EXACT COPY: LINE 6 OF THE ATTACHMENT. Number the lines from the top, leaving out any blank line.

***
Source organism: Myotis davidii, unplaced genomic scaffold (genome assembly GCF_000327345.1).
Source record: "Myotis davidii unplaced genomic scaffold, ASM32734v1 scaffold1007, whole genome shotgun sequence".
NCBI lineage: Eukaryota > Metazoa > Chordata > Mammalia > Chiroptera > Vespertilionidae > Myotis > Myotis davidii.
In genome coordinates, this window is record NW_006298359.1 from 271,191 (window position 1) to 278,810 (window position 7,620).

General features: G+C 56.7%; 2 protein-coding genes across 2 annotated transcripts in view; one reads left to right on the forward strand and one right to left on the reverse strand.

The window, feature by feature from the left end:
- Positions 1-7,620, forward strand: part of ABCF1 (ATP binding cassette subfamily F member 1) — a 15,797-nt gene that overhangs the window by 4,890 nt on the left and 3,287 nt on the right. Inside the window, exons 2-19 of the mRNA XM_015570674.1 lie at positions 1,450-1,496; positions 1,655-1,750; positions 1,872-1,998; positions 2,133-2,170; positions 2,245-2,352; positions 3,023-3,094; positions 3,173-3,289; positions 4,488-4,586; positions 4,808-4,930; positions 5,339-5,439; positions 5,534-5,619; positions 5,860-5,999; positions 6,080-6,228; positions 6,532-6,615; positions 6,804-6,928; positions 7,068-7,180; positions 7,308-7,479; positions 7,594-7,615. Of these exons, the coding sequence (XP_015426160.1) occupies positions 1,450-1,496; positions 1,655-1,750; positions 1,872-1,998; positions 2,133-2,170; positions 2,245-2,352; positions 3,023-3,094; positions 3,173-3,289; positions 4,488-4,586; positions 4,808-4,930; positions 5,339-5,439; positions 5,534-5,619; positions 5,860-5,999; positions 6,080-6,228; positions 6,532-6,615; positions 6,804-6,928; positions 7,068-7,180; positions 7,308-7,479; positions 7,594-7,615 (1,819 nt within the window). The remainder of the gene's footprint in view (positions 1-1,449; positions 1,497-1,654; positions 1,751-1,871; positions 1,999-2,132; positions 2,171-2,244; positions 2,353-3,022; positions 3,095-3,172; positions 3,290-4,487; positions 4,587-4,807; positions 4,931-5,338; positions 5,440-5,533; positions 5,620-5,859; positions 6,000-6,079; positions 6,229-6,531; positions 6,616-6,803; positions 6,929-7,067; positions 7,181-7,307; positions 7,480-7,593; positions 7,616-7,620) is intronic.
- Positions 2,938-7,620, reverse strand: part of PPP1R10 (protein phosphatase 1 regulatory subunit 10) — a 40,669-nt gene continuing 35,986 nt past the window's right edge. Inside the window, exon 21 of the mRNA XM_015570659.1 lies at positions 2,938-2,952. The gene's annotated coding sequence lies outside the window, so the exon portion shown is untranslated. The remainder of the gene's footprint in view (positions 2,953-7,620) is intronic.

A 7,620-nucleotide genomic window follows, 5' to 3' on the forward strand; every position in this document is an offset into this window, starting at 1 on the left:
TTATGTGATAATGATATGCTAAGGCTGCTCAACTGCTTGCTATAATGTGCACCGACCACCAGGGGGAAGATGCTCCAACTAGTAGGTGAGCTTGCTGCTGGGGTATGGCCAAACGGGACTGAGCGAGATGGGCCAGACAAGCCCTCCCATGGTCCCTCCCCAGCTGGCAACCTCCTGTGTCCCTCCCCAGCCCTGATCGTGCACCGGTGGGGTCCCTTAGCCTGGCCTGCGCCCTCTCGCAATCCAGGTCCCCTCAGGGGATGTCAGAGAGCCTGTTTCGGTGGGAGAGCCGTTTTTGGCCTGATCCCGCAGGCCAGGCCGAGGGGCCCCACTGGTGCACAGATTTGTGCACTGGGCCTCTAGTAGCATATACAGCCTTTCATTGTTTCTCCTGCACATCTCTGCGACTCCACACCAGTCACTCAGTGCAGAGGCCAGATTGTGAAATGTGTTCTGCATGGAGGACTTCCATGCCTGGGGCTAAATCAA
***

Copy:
The window, feature by feature from the left end: